THE ROBINSON LIBRARY
|The Robinson Library >> American History >> United States: General History and Description >> Late 19th Century, 1865-1900 >> Biography, A-Z|
Governor of California, supporter of the Transcontinental Railroad, founder of Stanford University
Leland Stanford was born in Watervliet, New York, on March 9, 1824, one of six sons born to Josiah and Elizabeth Phillips Stanford. At the time of Leland's birth, his father was a well-to-do farmer who also owned a tavern on the road between Schenectady and Albany. Leland attended the local schools until 1836, when the family moved to Elm Grove, where his father rented and operated the Elm Grove Hotel on the Schenectady Turnpike. In 1840, Josiah Stanford bought the hotel and a large parcel of land on which he operated a farm. During this period, Leland studied at home with private tutors.
In 1841, Stanford entered the Clinton (NY) Liberal Institute, where he studied until transferring to the Methodist Seminary at Cazenovia, New York, in 1844. In 1845 he became an apprentice in an Albany, New York, law firm. Admitted to the New York Bar in 1848, Stanford was offered a position in the law firm, but he chose to move west and establish a practice at Port Washington, Wisconsin, instead. By 1850 he had become established himself well enough to marry Jane Eliza Lathrop, whom he had originally met while living in Albany. The two were married in Albany on September 30, 1850, after which they settled in Port Washington.
All five of Stanford's brothers left for the gold fields during the California Gold Rush, but, while he had initially considered going with them, Leland decided to stay with his law practice instead. After his law office and library were destroyed by fire on March 16, 1852, however, Stanford decided to follow his brothers west. He sailed for California, by way of Nicaragua, in June of that year, and arrived in San Francisco on July 12. Jane Stanford chose to stay with her family in Albany until her husband had established a suitable home for her in California.
By the time Leland met up with his brothers, two of them, Josiah and Philip, had given up digging for gold and were engaged in selling supplies to miners. Leland initially joined Josiah and Philip in their business, but soon purchased an existing store at Cold Springs in El Dorado County, in which his other brothers also had an interest. In 1853, after the gold fields near Cold Springs played out, Stanford moved the store to Michigan Bluff in Placer County, where it prospered. Stanford was elected Justice of the Peace soon after moving to Placer County, and he served in that capacity until May of 1855, when he sold his interest in the store and returned to Albany to be with his wife following the death of her father. The couple returned to California in the fall of 1855 and settled in Sacramento, where Leland took over ownership of an existing store.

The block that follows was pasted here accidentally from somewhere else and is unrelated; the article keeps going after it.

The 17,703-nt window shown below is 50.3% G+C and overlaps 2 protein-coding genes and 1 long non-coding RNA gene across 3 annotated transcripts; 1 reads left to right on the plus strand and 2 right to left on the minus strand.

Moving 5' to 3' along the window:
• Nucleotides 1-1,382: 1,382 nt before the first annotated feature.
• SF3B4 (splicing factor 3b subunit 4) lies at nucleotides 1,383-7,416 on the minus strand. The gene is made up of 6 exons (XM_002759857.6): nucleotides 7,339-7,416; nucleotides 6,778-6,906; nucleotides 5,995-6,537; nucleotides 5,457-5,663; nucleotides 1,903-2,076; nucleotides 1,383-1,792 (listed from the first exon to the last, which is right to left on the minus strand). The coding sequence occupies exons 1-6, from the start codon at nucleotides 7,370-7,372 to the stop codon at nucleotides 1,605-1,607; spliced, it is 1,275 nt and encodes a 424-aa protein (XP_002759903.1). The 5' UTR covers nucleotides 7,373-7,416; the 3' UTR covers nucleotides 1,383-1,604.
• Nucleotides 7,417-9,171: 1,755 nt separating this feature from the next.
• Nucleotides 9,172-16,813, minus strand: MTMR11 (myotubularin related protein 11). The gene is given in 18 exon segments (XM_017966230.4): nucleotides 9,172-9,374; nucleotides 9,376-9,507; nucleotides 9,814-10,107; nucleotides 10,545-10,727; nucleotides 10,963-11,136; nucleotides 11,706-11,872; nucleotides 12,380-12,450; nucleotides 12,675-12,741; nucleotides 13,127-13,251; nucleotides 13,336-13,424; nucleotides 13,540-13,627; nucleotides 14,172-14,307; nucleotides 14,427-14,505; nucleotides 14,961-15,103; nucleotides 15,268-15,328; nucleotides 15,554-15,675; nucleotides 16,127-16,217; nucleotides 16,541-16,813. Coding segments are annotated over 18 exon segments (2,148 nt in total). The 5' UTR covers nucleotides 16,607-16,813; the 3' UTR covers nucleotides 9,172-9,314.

One of the founders of the Republican Party in California in 1856, Stanford was the new party's candidate for State Treasurer in 1857, and for Governor in 1859; he lost both elections. On November 6, 1860, the California Republican Party was able to secure the state's electoral votes for Abraham Lincoln, and, on September 4, 1861, succeeded in getting Stanford elected as Governor.
As Governor, Stanford made no attempt to separate his political office from his private business interests. One of the "Big Four" planning to build the eastbound section of the Transcontinental Railroad, Stanford used his political influence to secure massive state investment and land grants for the railroad project. He declined to run for another term in 1863, choosing instead to become president of the Central Pacific, a post he held until his death. Stanford was also a major stakeholder in and longtime president of the Southern Pacific, as well as owner of many of the construction companies that did most of the actual railroad building.
In 1876 Stanford purchased 650 acres of Rancho San Francisquito for a country home, which he developed into a prosperous stock farm. He later bought adjoining properties totaling more than 8,000 acres. The town that grew up around Stanford's farm is now known as Palo Alto; the community adopted the name, which means "tall tree," because of the giant California redwoods growing on the bank of San Francisquito Creek.
Stanford's many business interests made him quite wealthy, and he and his wife enjoyed an extravagant lifestyle. That lifestyle was seriously disrupted, however, during a family trip to Italy in 1884. On March 13 of that year, Leland Stanford, Jr., the couple's only child, died of typhoid fever, at the age of 15. Wanting to find a lasting way to memorialize their son, the Stanfords decided to establish two institutions in his name, a university and a museum. Stanford University opened its doors on October 1, 1891, and the Leland Stanford Jr. Museum, the first art museum west of the Mississippi River, opened its doors in 1894.
In 1885 Stanford arranged for the California legislature to appoint him to the United States Senate, where he served without distinction but with pleasure from March 4, 1885 to his death, which came in Palo Alto on June 21, 1893. He is interred in a mausoleum on the Stanford University campus.
Library >> American History >> United States: General History and Description >> Late 19th Century, 1865-1900 >> Biography, A-Z
This page was last updated on October 17, 2017.